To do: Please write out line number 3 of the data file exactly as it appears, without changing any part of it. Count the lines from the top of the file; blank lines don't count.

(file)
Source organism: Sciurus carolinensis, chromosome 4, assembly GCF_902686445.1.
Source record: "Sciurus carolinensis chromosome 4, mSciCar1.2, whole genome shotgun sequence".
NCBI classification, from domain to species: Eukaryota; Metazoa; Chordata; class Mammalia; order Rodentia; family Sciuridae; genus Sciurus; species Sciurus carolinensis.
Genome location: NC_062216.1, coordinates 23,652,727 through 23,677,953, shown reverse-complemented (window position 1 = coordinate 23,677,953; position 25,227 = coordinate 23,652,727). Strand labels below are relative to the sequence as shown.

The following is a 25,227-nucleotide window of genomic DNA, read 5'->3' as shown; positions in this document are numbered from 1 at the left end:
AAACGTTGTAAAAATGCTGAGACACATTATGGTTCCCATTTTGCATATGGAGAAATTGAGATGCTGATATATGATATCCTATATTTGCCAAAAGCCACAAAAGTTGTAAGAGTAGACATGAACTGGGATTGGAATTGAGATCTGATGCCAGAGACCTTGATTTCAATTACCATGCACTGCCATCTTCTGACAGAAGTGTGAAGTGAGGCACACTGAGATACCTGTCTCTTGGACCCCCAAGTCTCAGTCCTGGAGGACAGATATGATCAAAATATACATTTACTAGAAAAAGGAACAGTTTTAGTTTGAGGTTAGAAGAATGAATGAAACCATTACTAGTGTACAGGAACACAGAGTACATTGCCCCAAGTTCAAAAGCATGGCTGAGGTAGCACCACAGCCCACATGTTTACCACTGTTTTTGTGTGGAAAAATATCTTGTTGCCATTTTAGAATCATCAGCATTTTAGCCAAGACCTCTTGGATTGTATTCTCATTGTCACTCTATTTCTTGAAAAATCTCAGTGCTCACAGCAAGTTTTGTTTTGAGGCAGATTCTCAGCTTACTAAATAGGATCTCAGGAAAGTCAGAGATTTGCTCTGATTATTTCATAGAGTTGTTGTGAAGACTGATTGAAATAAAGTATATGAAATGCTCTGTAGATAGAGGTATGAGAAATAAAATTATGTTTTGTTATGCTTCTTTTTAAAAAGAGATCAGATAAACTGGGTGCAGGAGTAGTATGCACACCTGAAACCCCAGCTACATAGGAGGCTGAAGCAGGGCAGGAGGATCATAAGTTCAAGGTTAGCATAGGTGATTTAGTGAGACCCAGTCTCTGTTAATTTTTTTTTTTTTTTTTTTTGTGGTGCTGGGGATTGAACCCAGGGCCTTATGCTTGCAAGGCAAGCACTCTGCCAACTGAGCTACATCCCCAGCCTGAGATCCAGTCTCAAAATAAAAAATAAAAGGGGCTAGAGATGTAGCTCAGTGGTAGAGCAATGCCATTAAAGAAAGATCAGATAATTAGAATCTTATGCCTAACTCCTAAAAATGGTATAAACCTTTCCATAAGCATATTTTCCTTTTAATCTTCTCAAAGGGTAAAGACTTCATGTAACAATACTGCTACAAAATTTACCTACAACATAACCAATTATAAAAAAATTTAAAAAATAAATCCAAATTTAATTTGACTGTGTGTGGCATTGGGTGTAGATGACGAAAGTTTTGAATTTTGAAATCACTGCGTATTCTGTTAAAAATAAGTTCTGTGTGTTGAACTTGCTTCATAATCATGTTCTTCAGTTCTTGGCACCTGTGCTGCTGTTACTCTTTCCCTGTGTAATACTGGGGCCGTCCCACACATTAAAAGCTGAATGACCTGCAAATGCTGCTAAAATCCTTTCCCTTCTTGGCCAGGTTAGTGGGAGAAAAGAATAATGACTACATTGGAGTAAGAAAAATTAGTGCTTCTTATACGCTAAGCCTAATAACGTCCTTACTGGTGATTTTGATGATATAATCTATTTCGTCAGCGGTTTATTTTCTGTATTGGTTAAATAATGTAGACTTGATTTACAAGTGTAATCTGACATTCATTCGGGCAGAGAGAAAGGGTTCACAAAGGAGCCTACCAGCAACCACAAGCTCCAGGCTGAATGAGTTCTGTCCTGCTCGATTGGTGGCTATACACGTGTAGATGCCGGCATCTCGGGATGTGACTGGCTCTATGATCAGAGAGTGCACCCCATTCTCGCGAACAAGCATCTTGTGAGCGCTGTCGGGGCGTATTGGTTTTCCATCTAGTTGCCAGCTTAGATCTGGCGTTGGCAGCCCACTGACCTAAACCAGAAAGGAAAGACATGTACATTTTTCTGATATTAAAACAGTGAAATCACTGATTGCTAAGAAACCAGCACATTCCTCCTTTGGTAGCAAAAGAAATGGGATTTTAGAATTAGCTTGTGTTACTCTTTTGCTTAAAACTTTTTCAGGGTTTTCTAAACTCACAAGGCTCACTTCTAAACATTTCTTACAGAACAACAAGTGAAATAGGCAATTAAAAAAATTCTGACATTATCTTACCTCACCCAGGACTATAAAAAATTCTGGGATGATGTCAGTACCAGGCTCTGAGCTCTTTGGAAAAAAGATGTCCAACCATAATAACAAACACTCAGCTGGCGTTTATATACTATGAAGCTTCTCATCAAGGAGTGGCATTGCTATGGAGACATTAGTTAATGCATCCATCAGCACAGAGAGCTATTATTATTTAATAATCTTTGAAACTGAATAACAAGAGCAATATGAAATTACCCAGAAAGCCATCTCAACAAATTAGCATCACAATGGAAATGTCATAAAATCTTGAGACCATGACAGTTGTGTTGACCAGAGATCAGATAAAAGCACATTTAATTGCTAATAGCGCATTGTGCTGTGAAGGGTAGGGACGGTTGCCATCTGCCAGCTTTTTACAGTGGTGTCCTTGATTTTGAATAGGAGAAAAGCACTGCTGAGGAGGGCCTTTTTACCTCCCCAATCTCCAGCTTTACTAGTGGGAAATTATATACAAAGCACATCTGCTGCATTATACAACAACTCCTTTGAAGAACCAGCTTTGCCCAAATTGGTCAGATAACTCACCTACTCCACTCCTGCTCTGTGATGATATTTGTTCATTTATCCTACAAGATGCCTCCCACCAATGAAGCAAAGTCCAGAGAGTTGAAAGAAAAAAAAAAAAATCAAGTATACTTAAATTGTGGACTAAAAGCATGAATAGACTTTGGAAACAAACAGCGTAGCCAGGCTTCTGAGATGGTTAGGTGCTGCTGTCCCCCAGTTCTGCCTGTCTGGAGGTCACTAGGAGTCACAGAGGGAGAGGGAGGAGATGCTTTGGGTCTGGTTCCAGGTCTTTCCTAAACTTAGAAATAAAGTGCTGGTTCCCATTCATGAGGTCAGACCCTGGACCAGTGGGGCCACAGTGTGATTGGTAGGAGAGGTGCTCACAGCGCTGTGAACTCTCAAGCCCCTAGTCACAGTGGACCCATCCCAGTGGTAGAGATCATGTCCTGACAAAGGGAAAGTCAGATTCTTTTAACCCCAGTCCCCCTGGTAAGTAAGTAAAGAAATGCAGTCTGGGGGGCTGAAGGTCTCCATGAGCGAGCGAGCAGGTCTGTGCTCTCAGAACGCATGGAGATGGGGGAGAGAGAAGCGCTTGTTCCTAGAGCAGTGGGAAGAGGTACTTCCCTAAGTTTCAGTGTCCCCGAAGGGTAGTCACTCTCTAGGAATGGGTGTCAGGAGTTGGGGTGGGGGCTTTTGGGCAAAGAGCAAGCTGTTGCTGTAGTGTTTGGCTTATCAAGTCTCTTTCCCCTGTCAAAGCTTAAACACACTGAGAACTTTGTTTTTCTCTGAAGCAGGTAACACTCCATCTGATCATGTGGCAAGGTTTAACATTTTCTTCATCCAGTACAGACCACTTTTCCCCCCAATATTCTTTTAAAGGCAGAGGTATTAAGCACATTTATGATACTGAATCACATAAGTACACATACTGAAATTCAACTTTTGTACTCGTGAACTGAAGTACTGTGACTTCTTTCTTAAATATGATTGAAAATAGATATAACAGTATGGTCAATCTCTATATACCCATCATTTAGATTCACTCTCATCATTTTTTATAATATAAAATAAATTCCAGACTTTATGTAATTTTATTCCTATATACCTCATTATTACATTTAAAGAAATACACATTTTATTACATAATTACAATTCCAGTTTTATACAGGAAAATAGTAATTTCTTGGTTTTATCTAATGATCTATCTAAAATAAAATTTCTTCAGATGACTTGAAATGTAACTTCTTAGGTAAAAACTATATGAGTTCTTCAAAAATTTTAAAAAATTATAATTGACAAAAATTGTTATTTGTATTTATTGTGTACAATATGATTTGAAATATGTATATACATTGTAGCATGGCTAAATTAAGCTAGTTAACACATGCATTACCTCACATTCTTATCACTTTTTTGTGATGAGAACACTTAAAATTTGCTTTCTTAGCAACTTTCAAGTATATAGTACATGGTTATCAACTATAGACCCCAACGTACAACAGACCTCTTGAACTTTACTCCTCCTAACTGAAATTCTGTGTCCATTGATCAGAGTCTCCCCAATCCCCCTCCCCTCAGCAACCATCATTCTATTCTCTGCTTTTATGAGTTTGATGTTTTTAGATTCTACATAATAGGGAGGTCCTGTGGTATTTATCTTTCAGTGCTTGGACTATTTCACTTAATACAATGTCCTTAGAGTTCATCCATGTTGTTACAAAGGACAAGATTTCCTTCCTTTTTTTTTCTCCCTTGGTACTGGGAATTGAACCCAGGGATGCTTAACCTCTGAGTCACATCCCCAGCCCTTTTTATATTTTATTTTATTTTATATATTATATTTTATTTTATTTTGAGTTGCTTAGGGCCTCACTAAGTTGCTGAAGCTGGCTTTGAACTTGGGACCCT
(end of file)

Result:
NCBI classification, from domain to species: Eukaryota; Metazoa; Chordata; class Mammalia; order Rodentia; family Sciuridae; genus Sciurus; species Sciurus carolinensis.